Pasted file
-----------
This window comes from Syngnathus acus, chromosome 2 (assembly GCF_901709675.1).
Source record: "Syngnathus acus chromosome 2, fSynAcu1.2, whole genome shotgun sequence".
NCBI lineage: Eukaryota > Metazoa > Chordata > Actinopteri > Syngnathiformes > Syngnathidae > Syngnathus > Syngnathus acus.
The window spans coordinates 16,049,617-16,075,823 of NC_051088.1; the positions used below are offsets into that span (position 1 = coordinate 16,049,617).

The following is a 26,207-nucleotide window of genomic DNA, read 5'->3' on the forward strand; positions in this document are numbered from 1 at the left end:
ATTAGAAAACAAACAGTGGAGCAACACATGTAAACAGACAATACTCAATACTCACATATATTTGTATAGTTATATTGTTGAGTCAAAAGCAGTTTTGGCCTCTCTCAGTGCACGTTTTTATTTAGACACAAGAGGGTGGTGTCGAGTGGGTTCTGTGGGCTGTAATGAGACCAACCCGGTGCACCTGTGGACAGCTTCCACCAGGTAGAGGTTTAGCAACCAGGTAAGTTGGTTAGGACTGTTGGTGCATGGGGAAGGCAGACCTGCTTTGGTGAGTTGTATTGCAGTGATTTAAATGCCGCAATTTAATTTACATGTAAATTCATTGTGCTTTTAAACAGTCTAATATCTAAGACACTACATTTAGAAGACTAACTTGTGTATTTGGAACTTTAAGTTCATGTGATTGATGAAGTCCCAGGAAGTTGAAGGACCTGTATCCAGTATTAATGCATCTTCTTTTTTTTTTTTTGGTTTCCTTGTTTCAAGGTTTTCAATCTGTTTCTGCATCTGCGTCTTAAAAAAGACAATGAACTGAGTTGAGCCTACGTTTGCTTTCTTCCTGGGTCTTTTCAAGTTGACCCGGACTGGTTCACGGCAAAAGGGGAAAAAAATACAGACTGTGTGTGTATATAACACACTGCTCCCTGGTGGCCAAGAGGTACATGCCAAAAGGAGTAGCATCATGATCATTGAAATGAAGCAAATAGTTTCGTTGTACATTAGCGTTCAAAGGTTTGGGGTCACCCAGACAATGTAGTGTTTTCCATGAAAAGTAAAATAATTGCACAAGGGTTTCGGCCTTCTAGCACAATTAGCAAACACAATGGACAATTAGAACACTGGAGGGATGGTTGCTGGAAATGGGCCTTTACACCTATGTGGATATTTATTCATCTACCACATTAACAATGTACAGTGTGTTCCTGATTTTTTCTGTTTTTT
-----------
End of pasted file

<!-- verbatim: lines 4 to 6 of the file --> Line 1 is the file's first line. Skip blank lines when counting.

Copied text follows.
The window spans coordinates 16,049,617-16,075,823 of NC_051088.1; the positions used below are offsets into that span (position 1 = coordinate 16,049,617).

The following is a 26,207-nucleotide window of genomic DNA, read 5'->3' on the forward strand; positions in this document are numbered from 1 at the left end:
ATTAGAAAACAAACAGTGGAGCAACACATGTAAACAGACAATACTCAATACTCACATATATTTGTATAGTTATATTGTTGAGTCAAAAGCAGTTTTGGCCTCTCTCAGTGCACGTTTTTATTTAGACACAAGAGGGTGGTGTCGAGTGGGTTCTGTGGGCTGTAATGAGACCAACCCGGTGCACCTGTGGACAGCTTCCACCAGGTAGAGGTTTAGCAACCAGGTAAGTTGGTTAGGACTGTTGGTGCATGGGGAAGGCAGACCTGCTTTGGTGAGTTGTATTGCAGTGATTTAAATGCCGCAATTTAATTTACATGTAAATTCATTGTGCTTTTAAACAGTCTAATATCTAAGACACTACATTTAGAAGACTAACTTGTGTATTTGGAACTTTAAGTTCATGTGATTGATGAAGTCCCAGGAAGTTGAAGGACCTGTATCCAGTATTAATGCATCTTCTTTTTTTTTTTTTGGTTTCCTTGTTTCAAGGTTTTCAATCTGTTTCTGCATCTGCGTCTTAAAAAAGACAATGAACTGAGTTGAGCCTACGTTTGCTTTCTTCCTGGGTCTTTTCAAGTTGACCCGGACTGGTTCACGGCAAAAGGGGAAAAAAATACAGACTGTGTGTGTATATAACACACTGCTCCCTGGTGGCCAAGAGGTACATGCCAAAAGGAGTAGCATCATGATCATTGAAATGAAGCAAATAGTTTCGTTGTACATTAGCGTTCAAAGGTTTGGGGTCACCCAGACAATGTAGTGTTTTCCATGAAAAGTAAAATAATTGCACAAGGGTTTCGGCCTTCTAGCACAATTAGCAAACACAATGGACAATTAGAACACTGGAGGGATGGTTGCTGGAAATGGGCCTTTACACCTATGTGGATATTTATTCATCTACCACATTAACAATGTACAGTGTGTTCCTGATTTTTTCTGTTTTTT